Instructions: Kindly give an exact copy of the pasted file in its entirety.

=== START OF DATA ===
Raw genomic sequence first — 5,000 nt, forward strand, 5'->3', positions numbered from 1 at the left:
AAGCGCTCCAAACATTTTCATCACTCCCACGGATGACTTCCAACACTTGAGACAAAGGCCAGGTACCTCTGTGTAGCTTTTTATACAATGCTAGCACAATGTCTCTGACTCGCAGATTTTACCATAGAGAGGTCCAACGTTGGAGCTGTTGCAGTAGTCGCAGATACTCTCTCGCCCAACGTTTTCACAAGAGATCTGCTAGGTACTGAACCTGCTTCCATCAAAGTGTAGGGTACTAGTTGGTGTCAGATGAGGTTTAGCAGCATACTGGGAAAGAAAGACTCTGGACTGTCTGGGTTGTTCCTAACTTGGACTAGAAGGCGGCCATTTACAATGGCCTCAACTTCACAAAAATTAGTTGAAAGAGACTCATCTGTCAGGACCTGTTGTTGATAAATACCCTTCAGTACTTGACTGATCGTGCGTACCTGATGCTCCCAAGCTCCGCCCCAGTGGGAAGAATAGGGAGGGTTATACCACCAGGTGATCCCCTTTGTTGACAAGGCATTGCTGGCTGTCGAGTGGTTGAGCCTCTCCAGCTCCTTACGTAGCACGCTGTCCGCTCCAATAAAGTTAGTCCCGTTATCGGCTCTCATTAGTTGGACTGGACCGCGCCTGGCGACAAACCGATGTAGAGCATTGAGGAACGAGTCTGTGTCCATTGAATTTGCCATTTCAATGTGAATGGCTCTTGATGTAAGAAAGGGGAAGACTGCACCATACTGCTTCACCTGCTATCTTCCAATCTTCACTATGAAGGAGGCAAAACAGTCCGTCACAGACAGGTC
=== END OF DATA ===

Raw genomic sequence first — 5,000 nt, forward strand, 5'->3', positions numbered from 1 at the left:
AAGCGCTCCAAACATTTTCATCACTCCCACGGATGACTTCCAACACTTGAGACAAAGGCCAGGTACCTCTGTGTAGCTTTTTATACAATGCTAGCACAATGTCTCTGACTCGCAGATTTTACCATAGAGAGGTCCAACGTTGGAGCTGTTGCAGTAGTCGCAGATACTCTCTCGCCCAACGTTTTCACAAGAGATCTGCTAGGTACTGAACCTGCTTCCATCAAAGTGTAGGGTACTAGTTGGTGTCAGATGAGGTTTAGCAGCATACTGGGAAAGAAAGACTCTGGACTGTCTGGGTTGTTCCTAACTTGGACTAGAAGGCGGCCATTTACAATGGCCTCAACTTCACAAAAATTAGTTGAAAGAGACTCATCTGTCAGGACCTGTTGTTGATAAATACCCTTCAGTACTTGACTGATCGTGCGTACCTGATGCTCCCAAGCTCCGCCCCAGTGGGAAGAATAGGGAGGGTTATACCACCAGGTGATCCCCTTTGTTGACAAGGCATTGCTGGCTGTCGAGTGGTTGAGCCTCTCCAGCTCCTTACGTAGCACGCTGTCCGCTCCAATAAAGTTAGTCCCGTTATCGGCTCTCATTAGTTGGACTGGACCGCGCCTGGCGACAAACCGATGTAGAGCATTGAGGAACGAGTCTGTGTCCATTGAATTTGCCATTTCAATGTGAATGGCTCTTGATGTAAGAAAGGGGAAGACTGCACCATACTGCTTCACCTGCTATCTTCCAATCTTCACTATGAAGGAGGCAAAACAGTCCGTCACAGACAGGTC